Story by Becky Speere | Photos by Khatera Gardizi
It’s 5:30 a.m. in Kahului. A cool, dark sky threatens rain as chef Khatera Gardizi and I carry bags filled with eggplant, tomatoes, leeks, flour, rice and spices across the parking lot to her health-certified kitchen.
Inside, Gardizi lights a smudge stick and glides through the kitchen. Her black, waist-length hair billows behind her, intertwining with the white sage smoke as she blesses and cleanses the space. Although the Kahului Jodo Mission market doesn’t open until evening, we need ample time to prepare her traditional Afghan dishes.
“Growing up, I ate meat, but I’m vegan and have converted all my recipes [to be plant-based],” says Gardizi as she puts her hair up.
I’ve tasted her food and can attest to the light hand she employs in the kitchen, expertly melding the fresh flavors of local ingredients with spices such as Afghan spearmint, cardamom, coriander and cumin.
“Today, we’ll be making ashak, a leek- and scallion-filled dumpling; samosa chaat, potato-stuffed fried dumplings with two chutneys; borani banjan, sauteed eggplant with spearmint, and tomato and mac-nut cream sauces; Afghan spiced rice; and chai,” she ticks off with efficiency, a trait likely learned from family.
Gardizi came to America at age 13 with her mother and younger brother. Her father died in the war during the Russian takeover and her mother qualified to immigrate with her children through a United Nations program for widowed Afghan women.
“My mother worked seven days a week to feed and clothe us, and took English language classes at night,” says Gardizi. Her uncle, who had immigrated to the States years before, worked his way up the ladder from dishwasher to general manager in the hotel industry. “He used to say, If you work hard here, you can have anything you want,” remembers Gardizi.
And work hard she does, balancing a full-time job as an ER nurse at Maui Memorial Medical Center while moonlighting part-time as a chef.
“Why do you do this?” I ask as we put the finishing touches on her dishes. “Isn’t nursing fulfilling enough?”
“[Maui] is a very special place, and I am at a point where I want to give back, not just through nursing, but by nourishing people through food,” she says.
At 3:30 p.m., we load her car and drive to the mission. Gardizi sets up her table of vegan fare and Mason jars of Kashmiri chai in the shade of an old kiawe tree. As the sun sets beyond the sea, diners line up and quickly deplete her table of its wares, leaving nothing behind but a single jar of chai.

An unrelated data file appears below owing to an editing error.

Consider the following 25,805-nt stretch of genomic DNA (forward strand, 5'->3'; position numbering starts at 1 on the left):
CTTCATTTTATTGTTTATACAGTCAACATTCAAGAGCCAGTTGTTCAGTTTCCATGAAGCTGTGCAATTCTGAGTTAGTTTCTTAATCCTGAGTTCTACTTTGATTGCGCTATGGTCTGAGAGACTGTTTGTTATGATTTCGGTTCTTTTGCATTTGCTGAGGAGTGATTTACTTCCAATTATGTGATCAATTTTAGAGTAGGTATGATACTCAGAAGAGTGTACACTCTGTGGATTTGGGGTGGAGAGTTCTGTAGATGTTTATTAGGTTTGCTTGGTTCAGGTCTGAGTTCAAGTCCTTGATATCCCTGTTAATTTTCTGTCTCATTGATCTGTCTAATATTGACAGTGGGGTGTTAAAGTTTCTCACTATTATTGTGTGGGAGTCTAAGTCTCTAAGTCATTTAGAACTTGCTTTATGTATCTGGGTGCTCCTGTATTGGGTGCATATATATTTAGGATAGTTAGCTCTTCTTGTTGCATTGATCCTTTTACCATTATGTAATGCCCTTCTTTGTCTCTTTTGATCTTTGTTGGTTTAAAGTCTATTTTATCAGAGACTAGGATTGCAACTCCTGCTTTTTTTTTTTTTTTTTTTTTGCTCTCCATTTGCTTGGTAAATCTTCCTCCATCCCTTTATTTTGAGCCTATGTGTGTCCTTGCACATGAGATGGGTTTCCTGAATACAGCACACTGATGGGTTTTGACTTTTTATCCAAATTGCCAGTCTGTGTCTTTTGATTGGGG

Gardizi takes the jar and opens it. “Want some chai?” she asks.
“Sure,” I say, and as we share the drink, Gardizi tells me about the importance of chai in Afghanistan.
“Chai is a part of life, and when you visit friends and family in Afghanistan, you are not asked if you want chai, you are just served chai, and the qisa [talk story] begins,” she says. “Drinking chai is an opportunity to open your mind and heart to possibilities, to address cultural differences or exchange generational stories, to discuss lofty dreams or remember loved ones lost. I feel that every time we share a story, we open up a part of ourselves. How wonderful is that?”
Make Gardizi’s chai recipe for your next gathering of friends and family, and qisa to your heart’s content.
KASHMIRI CHAI RECIPE
Prep Time: 75 minutes | Makes 2 servings
- 1 cup water
- 1 teaspoon loose green tea
- ½ teaspoon ground cardamom
- ¼ star anise
- 1/8 teaspoon baking soda
- ¼ (1 inch) cinnamon stick
- 2 cups oat or soy milk
- 1 teaspoon honey or maple syrup
Bring water to a boil in a saucepot. Add tea, cardamom, anise and cinnamon and boil 3 minutes. Add baking soda and boil 1 minute. Strain into a 4-cup heatproof container. Using a second heatproof container, pour tea back and forth 20 to 25 times to aerate; color will change from dark brown to deep maroon. In a separate pot, combine milk and sweetener of choice and place over high heat. Bring almost to a boil, then add tea mixture. Reduce heat to very low, cover and simmer 1 hour. Serve hot or chilled.